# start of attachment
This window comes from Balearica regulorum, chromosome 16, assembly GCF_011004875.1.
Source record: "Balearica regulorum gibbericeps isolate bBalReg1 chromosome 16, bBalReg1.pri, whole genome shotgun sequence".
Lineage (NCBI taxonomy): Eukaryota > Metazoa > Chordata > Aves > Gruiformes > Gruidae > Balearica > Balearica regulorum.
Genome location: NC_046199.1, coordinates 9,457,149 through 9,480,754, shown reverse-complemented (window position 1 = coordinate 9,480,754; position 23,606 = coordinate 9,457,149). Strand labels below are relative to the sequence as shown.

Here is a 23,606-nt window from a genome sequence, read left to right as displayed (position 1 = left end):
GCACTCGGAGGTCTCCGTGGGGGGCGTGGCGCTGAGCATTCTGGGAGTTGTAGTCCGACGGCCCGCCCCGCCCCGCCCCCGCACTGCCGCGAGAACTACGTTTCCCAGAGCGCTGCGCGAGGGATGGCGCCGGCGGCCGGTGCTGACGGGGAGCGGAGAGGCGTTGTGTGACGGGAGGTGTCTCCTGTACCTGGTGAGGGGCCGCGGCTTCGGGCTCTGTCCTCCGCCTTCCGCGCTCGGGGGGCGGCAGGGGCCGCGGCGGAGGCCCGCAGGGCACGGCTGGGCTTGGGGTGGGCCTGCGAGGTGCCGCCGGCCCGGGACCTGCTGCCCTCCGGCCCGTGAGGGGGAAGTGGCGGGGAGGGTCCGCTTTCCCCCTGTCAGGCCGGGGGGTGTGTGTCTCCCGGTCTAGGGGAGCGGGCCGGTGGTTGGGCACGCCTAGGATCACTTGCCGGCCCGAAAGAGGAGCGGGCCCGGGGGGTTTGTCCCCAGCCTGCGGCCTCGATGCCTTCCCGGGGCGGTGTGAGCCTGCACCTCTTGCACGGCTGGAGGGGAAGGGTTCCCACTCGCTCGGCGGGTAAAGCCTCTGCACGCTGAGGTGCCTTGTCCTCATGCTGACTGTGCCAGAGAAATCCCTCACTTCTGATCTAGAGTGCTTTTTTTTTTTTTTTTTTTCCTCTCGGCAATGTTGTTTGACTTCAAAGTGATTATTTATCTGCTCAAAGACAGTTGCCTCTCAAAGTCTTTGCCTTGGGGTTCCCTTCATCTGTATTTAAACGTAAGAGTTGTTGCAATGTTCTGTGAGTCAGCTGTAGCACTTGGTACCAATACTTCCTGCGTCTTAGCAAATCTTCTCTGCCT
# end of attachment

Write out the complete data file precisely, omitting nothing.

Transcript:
This window comes from Balearica regulorum, chromosome 16, assembly GCF_011004875.1.
Source record: "Balearica regulorum gibbericeps isolate bBalReg1 chromosome 16, bBalReg1.pri, whole genome shotgun sequence".
Lineage (NCBI taxonomy): Eukaryota > Metazoa > Chordata > Aves > Gruiformes > Gruidae > Balearica > Balearica regulorum.
Genome location: NC_046199.1, coordinates 9,457,149 through 9,480,754, shown reverse-complemented (window position 1 = coordinate 9,480,754; position 23,606 = coordinate 9,457,149). Strand labels below are relative to the sequence as shown.

Here is a 23,606-nt window from a genome sequence, read left to right as displayed (position 1 = left end):
GCACTCGGAGGTCTCCGTGGGGGGCGTGGCGCTGAGCATTCTGGGAGTTGTAGTCCGACGGCCCGCCCCGCCCCGCCCCCGCACTGCCGCGAGAACTACGTTTCCCAGAGCGCTGCGCGAGGGATGGCGCCGGCGGCCGGTGCTGACGGGGAGCGGAGAGGCGTTGTGTGACGGGAGGTGTCTCCTGTACCTGGTGAGGGGCCGCGGCTTCGGGCTCTGTCCTCCGCCTTCCGCGCTCGGGGGGCGGCAGGGGCCGCGGCGGAGGCCCGCAGGGCACGGCTGGGCTTGGGGTGGGCCTGCGAGGTGCCGCCGGCCCGGGACCTGCTGCCCTCCGGCCCGTGAGGGGGAAGTGGCGGGGAGGGTCCGCTTTCCCCCTGTCAGGCCGGGGGGTGTGTGTCTCCCGGTCTAGGGGAGCGGGCCGGTGGTTGGGCACGCCTAGGATCACTTGCCGGCCCGAAAGAGGAGCGGGCCCGGGGGGTTTGTCCCCAGCCTGCGGCCTCGATGCCTTCCCGGGGCGGTGTGAGCCTGCACCTCTTGCACGGCTGGAGGGGAAGGGTTCCCACTCGCTCGGCGGGTAAAGCCTCTGCACGCTGAGGTGCCTTGTCCTCATGCTGACTGTGCCAGAGAAATCCCTCACTTCTGATCTAGAGTGCTTTTTTTTTTTTTTTTTTTCCTCTCGGCAATGTTGTTTGACTTCAAAGTGATTATTTATCTGCTCAAAGACAGTTGCCTCTCAAAGTCTTTGCCTTGGGGTTCCCTTCATCTGTATTTAAACGTAAGAGTTGTTGCAATGTTCTGTGAGTCAGCTGTAGCACTTGGTACCAATACTTCCTGCGTCTTAGCAAATCTTCTCTGCCT